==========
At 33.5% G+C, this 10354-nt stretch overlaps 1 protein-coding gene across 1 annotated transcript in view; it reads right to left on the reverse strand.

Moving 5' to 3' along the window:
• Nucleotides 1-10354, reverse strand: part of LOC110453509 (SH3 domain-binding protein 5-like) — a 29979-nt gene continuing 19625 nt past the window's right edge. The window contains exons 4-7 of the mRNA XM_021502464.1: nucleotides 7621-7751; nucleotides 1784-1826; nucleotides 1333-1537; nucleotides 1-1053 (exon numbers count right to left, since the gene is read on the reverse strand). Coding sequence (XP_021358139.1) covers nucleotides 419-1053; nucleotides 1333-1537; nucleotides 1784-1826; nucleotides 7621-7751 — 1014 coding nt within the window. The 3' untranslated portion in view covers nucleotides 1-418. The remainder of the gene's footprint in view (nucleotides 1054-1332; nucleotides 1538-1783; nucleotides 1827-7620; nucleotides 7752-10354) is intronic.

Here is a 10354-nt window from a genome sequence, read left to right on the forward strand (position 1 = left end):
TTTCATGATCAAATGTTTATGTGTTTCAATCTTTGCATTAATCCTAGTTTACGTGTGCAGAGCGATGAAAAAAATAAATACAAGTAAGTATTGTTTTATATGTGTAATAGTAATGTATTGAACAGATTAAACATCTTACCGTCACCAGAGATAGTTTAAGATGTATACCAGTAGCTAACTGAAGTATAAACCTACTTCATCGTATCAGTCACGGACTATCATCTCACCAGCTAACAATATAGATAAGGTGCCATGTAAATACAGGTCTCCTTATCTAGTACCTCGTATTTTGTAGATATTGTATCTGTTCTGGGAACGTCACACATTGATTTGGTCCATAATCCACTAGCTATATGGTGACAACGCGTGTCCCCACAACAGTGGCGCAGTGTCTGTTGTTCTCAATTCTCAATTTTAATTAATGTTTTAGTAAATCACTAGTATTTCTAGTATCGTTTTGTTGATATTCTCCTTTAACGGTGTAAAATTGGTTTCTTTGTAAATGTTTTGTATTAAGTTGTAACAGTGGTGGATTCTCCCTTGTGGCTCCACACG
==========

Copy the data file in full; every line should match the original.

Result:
At 33.5% G+C, this 10354-nt stretch overlaps 1 protein-coding gene across 1 annotated transcript in view; it reads right to left on the reverse strand.

Moving 5' to 3' along the window:
• Nucleotides 1-10354, reverse strand: part of LOC110453509 (SH3 domain-binding protein 5-like) — a 29979-nt gene continuing 19625 nt past the window's right edge. The window contains exons 4-7 of the mRNA XM_021502464.1: nucleotides 7621-7751; nucleotides 1784-1826; nucleotides 1333-1537; nucleotides 1-1053 (exon numbers count right to left, since the gene is read on the reverse strand). Coding sequence (XP_021358139.1) covers nucleotides 419-1053; nucleotides 1333-1537; nucleotides 1784-1826; nucleotides 7621-7751 — 1014 coding nt within the window. The 3' untranslated portion in view covers nucleotides 1-418. The remainder of the gene's footprint in view (nucleotides 1054-1332; nucleotides 1538-1783; nucleotides 1827-7620; nucleotides 7752-10354) is intronic.

Here is a 10354-nt window from a genome sequence, read left to right on the forward strand (position 1 = left end):
TTTCATGATCAAATGTTTATGTGTTTCAATCTTTGCATTAATCCTAGTTTACGTGTGCAGAGCGATGAAAAAAATAAATACAAGTAAGTATTGTTTTATATGTGTAATAGTAATGTATTGAACAGATTAAACATCTTACCGTCACCAGAGATAGTTTAAGATGTATACCAGTAGCTAACTGAAGTATAAACCTACTTCATCGTATCAGTCACGGACTATCATCTCACCAGCTAACAATATAGATAAGGTGCCATGTAAATACAGGTCTCCTTATCTAGTACCTCGTATTTTGTAGATATTGTATCTGTTCTGGGAACGTCACACATTGATTTGGTCCATAATCCACTAGCTATATGGTGACAACGCGTGTCCCCACAACAGTGGCGCAGTGTCTGTTGTTCTCAATTCTCAATTTTAATTAATGTTTTAGTAAATCACTAGTATTTCTAGTATCGTTTTGTTGATATTCTCCTTTAACGGTGTAAAATTGGTTTCTTTGTAAATGTTTTGTATTAAGTTGTAACAGTGGTGGATTCTCCCTTGTGGCTCCACACG